Fiber cement by James Hardie has earned a reputation for stability and a very low maintenance cost. It is also known as “James Hardie board siding.” It is made from a mix of wood pulp, sand, cement, and clay. The siding in fiber cement is much thicker than vinyl, and it has a better ability to withstand harsh weather effects such as strong wind or hail. The fiber cement material is considered to be very stable, and does not expand and contract at the same pace that a true wood siding or vinyl siding does. Fiber cement siding is built to mimic the look and feel of natural wood siding, as well as to provide less hassle, maintenance, and cost, including protection from insects. The stability of fiber cement allows paint to last longer on its surface; hence, a fiber cement coating does not require refreshing as often as wood siding.
Fiber cement readily accepts paint. Most fiber cement manufacturers offer a wide range of factory-applied finishes. In addition, most fiber cement siding can be painted, so that an owner can change their design plans anytime they feel like it, without having to replace the siding itself. The demand for this type of siding has risen drastically due to its durability and low-cost wood alternative. Fiber cement is often compared to vinyl. These products both have long warranties, and they’re very visually appealing.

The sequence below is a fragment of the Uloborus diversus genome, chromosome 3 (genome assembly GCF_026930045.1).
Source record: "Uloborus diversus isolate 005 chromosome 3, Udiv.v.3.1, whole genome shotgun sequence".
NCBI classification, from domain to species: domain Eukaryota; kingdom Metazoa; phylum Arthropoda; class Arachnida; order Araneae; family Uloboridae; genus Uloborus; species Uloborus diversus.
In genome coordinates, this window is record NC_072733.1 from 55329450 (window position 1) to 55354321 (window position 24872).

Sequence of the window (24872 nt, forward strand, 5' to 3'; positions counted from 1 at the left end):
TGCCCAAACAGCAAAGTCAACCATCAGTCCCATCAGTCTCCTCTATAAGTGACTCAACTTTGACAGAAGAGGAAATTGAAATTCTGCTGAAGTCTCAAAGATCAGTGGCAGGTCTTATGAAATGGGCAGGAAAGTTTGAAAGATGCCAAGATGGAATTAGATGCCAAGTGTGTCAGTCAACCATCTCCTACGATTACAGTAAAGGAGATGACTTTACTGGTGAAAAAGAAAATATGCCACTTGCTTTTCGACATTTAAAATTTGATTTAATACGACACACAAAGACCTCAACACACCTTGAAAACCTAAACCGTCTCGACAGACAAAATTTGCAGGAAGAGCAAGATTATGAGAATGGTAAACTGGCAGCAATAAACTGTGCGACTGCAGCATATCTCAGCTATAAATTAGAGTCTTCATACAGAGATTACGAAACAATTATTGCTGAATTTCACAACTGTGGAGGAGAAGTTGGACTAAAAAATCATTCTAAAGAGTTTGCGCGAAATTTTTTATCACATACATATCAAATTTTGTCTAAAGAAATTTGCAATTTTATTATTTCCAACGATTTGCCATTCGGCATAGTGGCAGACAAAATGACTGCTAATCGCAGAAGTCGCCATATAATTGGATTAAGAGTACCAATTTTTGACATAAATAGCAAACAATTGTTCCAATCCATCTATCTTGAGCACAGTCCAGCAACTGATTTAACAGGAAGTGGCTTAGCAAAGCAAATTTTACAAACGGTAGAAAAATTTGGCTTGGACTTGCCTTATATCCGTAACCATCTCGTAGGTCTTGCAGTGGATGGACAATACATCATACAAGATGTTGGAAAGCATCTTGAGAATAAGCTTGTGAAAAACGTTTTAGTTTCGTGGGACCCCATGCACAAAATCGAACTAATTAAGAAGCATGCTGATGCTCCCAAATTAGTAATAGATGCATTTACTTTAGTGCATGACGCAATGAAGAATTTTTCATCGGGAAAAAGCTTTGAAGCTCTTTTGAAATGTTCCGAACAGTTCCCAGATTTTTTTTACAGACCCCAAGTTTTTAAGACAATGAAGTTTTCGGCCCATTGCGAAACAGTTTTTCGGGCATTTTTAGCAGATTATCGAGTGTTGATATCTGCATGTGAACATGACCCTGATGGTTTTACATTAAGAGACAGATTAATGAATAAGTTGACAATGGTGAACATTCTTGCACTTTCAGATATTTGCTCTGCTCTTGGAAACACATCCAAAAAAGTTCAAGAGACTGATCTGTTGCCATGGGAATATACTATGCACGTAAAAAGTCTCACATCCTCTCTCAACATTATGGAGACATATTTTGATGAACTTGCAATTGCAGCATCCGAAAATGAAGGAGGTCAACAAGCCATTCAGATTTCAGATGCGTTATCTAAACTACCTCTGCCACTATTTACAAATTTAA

Advantages of Fiber Cement Siding-
o Fiber cementing siding is not susceptible to termites
o It is highly resistant to water and also fire proof.
o A fiber cement siding holds paint very well
o Fiber cementing offers lots of options for texture and color.
o It prevents from insects and pests too.
o It is dimensionally stable, meaning that it won’t expand or contract
o Fiber cement is available in both primed and pre-painted version
o It has long durability and warranty.
Disadvantages of Fiber cement siding-
o Fiber cementing is more expensive than typical vinyl products
o Pre-painted fiber cement is considerably more expensive than the primed unpainted version
o Installation of fiber cement is more complicated as the material used is very heavy
o Fiber cement is required to be re-painted periodically
o Cutting of the material produces a lot of dust, making the installation process more challenging